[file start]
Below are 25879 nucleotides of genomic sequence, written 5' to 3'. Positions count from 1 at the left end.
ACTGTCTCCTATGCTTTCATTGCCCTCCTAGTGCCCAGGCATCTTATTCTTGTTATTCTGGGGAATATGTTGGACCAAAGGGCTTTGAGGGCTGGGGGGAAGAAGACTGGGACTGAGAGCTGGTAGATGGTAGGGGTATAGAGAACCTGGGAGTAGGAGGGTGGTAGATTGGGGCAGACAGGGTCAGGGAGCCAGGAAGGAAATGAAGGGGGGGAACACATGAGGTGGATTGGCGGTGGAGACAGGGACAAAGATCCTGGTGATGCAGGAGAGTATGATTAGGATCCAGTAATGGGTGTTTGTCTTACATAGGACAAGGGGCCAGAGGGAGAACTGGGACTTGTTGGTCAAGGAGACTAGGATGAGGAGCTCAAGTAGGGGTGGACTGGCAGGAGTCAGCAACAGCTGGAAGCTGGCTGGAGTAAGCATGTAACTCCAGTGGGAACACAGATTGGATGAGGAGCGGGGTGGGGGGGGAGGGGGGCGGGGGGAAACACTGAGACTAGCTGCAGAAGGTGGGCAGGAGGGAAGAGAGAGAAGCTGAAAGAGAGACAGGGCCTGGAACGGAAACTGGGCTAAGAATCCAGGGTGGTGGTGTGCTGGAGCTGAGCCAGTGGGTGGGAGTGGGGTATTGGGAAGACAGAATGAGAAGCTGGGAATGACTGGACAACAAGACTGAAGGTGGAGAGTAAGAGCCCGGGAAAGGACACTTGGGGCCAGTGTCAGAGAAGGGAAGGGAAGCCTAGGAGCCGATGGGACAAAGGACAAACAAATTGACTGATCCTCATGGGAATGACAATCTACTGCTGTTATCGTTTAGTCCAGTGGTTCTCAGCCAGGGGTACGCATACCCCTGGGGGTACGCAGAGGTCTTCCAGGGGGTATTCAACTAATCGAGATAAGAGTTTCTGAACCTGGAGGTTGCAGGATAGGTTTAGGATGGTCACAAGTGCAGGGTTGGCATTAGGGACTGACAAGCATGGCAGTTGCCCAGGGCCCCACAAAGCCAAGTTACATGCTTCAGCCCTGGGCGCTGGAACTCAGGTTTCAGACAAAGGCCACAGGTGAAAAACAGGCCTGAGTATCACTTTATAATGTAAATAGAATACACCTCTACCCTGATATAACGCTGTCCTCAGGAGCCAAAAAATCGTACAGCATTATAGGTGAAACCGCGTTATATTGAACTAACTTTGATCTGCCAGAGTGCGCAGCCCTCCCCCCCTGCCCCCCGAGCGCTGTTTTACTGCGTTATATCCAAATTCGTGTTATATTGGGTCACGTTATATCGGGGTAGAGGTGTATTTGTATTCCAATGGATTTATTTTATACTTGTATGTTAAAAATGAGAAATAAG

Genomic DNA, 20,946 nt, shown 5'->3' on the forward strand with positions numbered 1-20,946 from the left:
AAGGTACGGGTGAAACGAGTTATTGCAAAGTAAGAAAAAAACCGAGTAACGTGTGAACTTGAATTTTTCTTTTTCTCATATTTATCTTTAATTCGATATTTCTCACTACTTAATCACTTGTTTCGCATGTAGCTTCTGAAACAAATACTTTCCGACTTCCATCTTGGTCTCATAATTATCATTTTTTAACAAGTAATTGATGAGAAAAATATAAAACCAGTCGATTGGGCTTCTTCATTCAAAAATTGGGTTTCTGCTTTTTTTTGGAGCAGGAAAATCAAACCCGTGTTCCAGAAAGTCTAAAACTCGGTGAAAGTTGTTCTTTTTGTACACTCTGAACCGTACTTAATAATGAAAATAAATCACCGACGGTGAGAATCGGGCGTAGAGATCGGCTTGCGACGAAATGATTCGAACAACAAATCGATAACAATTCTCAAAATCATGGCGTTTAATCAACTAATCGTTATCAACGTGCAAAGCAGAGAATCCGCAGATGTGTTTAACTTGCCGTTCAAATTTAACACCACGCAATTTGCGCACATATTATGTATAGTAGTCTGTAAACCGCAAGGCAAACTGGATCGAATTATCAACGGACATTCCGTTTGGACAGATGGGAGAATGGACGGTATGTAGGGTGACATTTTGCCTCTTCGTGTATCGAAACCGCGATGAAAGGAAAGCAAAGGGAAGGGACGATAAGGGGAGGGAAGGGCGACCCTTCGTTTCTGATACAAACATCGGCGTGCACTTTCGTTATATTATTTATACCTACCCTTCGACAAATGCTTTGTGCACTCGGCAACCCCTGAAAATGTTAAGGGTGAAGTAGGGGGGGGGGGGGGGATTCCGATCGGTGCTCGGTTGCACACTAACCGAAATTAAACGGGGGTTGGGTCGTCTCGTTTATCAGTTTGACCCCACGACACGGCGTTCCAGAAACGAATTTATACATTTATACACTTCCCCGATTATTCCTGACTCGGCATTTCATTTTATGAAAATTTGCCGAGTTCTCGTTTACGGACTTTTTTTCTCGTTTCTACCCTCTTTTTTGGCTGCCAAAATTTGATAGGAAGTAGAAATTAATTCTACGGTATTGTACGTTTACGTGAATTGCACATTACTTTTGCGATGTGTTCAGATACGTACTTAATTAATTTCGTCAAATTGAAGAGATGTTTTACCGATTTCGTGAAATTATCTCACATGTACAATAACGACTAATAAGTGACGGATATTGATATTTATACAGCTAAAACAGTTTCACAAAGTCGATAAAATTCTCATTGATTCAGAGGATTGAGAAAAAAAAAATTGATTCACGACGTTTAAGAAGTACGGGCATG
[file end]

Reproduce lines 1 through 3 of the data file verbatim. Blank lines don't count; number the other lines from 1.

Below are 25879 nucleotides of genomic sequence, written 5' to 3'. Positions count from 1 at the left end.
ACTGTCTCCTATGCTTTCATTGCCCTCCTAGTGCCCAGGCATCTTATTCTTGTTATTCTGGGGAATATGTTGGACCAAAGGGCTTTGAGGGCTGGGGGGAAGAAGACTGGGACTGAGAGCTGGTAGATGGTAGGGGTATAGAGAACCTGGGAGTAGGAGGGTGGTAGATTGGGGCAGACAGGGTCAGGGAGCCAGGAAGGAAATGAAGGGGGGGAACACATGAGGTGGATTGGCGGTGGAGACAGGGACAAAGATCCTGGTGATGCAGGAGAGTATGATTAGGATCCAGTAATGGGTGTTTGTCTTACATAGGACAAGGGGCCAGAGGGAGAACTGGGACTTGTTGGTCAAGGAGACTAGGATGAGGAGCTCAAGTAGGGGTGGACTGGCAGGAGTCAGCAACAGCTGGAAGCTGGCTGGAGTAAGCATGTAACTCCAGTGGGAACACAGATTGGATGAGGAGCGGGGTGGGGGGGGAGGGGGGCGGGGGGAAACACTGAGACTAGCTGCAGAAGGTGGGCAGGAGGGAAGAGAGAGAAGCTGAAAGAGAGACAGGGCCTGGAACGGAAACTGGGCTAAGAATCCAGGGTGGTGGTGTGCTGGAGCTGAGCCAGTGGGTGGGAGTGGGGTATTGGGAAGACAGAATGAGAAGCTGGGAATGACTGGACAACAAGACTGAAGGTGGAGAGTAAGAGCCCGGGAAAGGACACTTGGGGCCAGTGTCAGAGAAGGGAAGGGAAGCCTAGGAGCCGATGGGACAAAGGACAAACAAATTGACTGATCCTCATGGGAATGACAATCTACTGCTGTTATCGTTTAGTCCAGTGGTTCTCAGCCAGGGGTACGCATACCCCTGGGGGTACGCAGAGGTCTTCCAGGGGGTATTCAACTAATCGAGATAAGAGTTTCTGAACCTGGAGGTTGCAGGATAGGTTTAGGATGGTCACAAGTGCAGGGTTGGCATTAGGGACTGACAAGCATGGCAGTTGCCCAGGGCCCCACAAAGCCAAGTTACATGCTTCAGCCCTGGGCGCTGGAACTCAGGTTTCAGACAAAGGCCACAGGTGAAAAACAGGCCTGAGTATCACTTTATAATGTAAATAGAATACACCTCTACCCTGATATAACGCTGTCCTCAGGAGCCAAAAAATCGTACAGCATTATAGGTGAAACCGCGTTATATTGAACTAACTTTGATCTGCCAGAGTGCGCAGCCCTCCCCCCCTGCCCCCCGAGCGCTGTTTTACTGCGTTATATCCAAATTCGTGTTATATTGGGTCACGTTATATCGGGGTAGAGGTGTATTTGTATTCCAATGGATTTATTTTATACTTGTATGTTAAAAATGAGAAATAAG

Genomic DNA, 20,946 nt, shown 5'->3' on the forward strand with positions numbered 1-20,946 from the left: